More than just the money, the road will be closed until at least 2022, maybe even longer. As I noted earlier in the thread, this is a major access road into ONP. Families wishing to have a nice hike with a nice destination that smaller kids can go on use this road a lot. They go to Michael's Cabin, Humes Ranch, Krause Bottoms, Goblin Gates, the suspension bridge over the Elwha, and the Hot Springs. These are all used by visiting people from far away as well. Lillian is a popular day hike. The access to Old Lake Mills and other short hikes is cut off. This is also a major entrance and exit point for access to the Bailey Range as well as to Appleton Pass, Boulder Lake, Happy Lake, and the Press Expedition Trail. The road was closed much of the time during the dam removal and combined with other road closures during the last 12 years, it is almost too much to have access cut off for another five years or more.

Rumi

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"This is my Indian summer ... I'm far more dangerous now, because I don't care at all."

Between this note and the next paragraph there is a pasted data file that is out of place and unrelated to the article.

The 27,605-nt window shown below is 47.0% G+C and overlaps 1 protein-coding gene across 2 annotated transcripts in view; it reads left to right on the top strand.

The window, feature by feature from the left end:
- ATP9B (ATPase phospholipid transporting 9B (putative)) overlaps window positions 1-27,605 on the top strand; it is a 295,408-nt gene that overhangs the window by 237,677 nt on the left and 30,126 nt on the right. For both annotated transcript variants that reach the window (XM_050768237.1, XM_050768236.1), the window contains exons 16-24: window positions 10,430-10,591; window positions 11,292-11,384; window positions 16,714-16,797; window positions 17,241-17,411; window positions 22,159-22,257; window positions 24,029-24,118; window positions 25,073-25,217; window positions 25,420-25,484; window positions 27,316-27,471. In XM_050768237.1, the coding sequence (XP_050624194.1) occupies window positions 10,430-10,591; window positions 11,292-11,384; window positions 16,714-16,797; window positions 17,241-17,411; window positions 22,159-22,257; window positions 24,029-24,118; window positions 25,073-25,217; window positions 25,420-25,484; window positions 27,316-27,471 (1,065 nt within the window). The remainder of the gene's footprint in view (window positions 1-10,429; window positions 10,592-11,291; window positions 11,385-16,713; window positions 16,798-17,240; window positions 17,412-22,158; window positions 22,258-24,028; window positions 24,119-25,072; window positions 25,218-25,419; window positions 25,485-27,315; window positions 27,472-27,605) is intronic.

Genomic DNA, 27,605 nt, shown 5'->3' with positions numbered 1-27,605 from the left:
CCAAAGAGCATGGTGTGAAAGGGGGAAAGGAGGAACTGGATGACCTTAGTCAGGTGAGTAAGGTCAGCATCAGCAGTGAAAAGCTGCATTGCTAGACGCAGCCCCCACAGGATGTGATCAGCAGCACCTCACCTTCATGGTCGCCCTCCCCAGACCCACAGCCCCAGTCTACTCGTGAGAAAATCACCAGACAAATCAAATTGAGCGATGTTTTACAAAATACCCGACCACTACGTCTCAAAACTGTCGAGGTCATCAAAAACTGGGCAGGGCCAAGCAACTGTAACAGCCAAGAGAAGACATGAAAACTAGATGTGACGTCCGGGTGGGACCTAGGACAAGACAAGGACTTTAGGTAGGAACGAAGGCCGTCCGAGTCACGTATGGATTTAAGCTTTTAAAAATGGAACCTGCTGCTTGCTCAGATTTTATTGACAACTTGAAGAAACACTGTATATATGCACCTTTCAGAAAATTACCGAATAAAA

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Ancient Ambler
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PostFri Dec 22, 2017 11:02 am 
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RumiDude wrote:
The road was closed much of the time during the dam removal and combined with other road closures during the last 12 years, it is almost too much to have access cut off for another five years or more.

I agree.   Rumi, do you have any link to info on this long delay in reopening road access to Whiskey Bend and the Boulder trail?  I recall looking at the ONP Road Conditions page a week or so ago and seeing something about 2021 for reopening these roads, but a glance at that website this AM (12/22/2017) now has nothing about 2021 for reopening those roads.
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trestle
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trestle
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PostFri Dec 22, 2017 11:22 am 
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This from December 6, from Penny Wagner spokesperson for ONP:

Quote: